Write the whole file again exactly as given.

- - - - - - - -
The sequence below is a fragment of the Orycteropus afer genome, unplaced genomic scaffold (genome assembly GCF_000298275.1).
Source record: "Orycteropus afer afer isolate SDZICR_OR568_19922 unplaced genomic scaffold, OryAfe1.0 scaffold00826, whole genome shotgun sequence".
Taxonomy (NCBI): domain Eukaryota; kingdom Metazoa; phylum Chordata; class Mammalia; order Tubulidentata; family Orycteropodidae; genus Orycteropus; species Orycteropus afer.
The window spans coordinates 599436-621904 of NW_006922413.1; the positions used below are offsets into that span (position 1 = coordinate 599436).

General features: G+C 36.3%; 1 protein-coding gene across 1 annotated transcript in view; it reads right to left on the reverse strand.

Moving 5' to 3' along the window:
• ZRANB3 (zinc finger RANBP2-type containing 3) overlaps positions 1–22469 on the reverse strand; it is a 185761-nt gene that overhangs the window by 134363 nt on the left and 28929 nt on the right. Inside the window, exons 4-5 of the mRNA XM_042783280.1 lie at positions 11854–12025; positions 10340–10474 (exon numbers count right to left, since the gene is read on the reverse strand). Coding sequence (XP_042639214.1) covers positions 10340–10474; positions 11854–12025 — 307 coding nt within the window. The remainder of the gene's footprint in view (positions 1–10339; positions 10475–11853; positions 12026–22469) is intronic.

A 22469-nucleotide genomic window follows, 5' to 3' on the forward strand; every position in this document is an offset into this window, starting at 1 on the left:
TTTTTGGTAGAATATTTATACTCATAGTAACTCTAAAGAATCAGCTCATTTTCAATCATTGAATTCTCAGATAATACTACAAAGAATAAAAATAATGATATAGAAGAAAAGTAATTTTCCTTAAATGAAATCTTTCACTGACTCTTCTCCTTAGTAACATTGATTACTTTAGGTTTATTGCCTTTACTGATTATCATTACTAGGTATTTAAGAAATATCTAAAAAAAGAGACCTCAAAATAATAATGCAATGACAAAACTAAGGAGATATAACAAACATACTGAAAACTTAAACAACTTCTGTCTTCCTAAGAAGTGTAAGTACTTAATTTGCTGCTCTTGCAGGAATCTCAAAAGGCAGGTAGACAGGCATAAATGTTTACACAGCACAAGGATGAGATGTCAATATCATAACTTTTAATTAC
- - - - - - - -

The sequence below is a fragment of the Orycteropus afer genome, unplaced genomic scaffold (genome assembly GCF_000298275.1).
Source record: "Orycteropus afer afer isolate SDZICR_OR568_19922 unplaced genomic scaffold, OryAfe1.0 scaffold00826, whole genome shotgun sequence".
Taxonomy (NCBI): domain Eukaryota; kingdom Metazoa; phylum Chordata; class Mammalia; order Tubulidentata; family Orycteropodidae; genus Orycteropus; species Orycteropus afer.
The window spans coordinates 599436-621904 of NW_006922413.1; the positions used below are offsets into that span (position 1 = coordinate 599436).

General features: G+C 36.3%; 1 protein-coding gene across 1 annotated transcript in view; it reads right to left on the reverse strand.

Moving 5' to 3' along the window:
• ZRANB3 (zinc finger RANBP2-type containing 3) overlaps positions 1–22469 on the reverse strand; it is a 185761-nt gene that overhangs the window by 134363 nt on the left and 28929 nt on the right. Inside the window, exons 4-5 of the mRNA XM_042783280.1 lie at positions 11854–12025; positions 10340–10474 (exon numbers count right to left, since the gene is read on the reverse strand). Coding sequence (XP_042639214.1) covers positions 10340–10474; positions 11854–12025 — 307 coding nt within the window. The remainder of the gene's footprint in view (positions 1–10339; positions 10475–11853; positions 12026–22469) is intronic.

A 22469-nucleotide genomic window follows, 5' to 3' on the forward strand; every position in this document is an offset into this window, starting at 1 on the left:
TTTTTGGTAGAATATTTATACTCATAGTAACTCTAAAGAATCAGCTCATTTTCAATCATTGAATTCTCAGATAATACTACAAAGAATAAAAATAATGATATAGAAGAAAAGTAATTTTCCTTAAATGAAATCTTTCACTGACTCTTCTCCTTAGTAACATTGATTACTTTAGGTTTATTGCCTTTACTGATTATCATTACTAGGTATTTAAGAAATATCTAAAAAAAGAGACCTCAAAATAATAATGCAATGACAAAACTAAGGAGATATAACAAACATACTGAAAACTTAAACAACTTCTGTCTTCCTAAGAAGTGTAAGTACTTAATTTGCTGCTCTTGCAGGAATCTCAAAAGGCAGGTAGACAGGCATAAATGTTTACACAGCACAAGGATGAGATGTCAATATCATAACTTTTAATTAC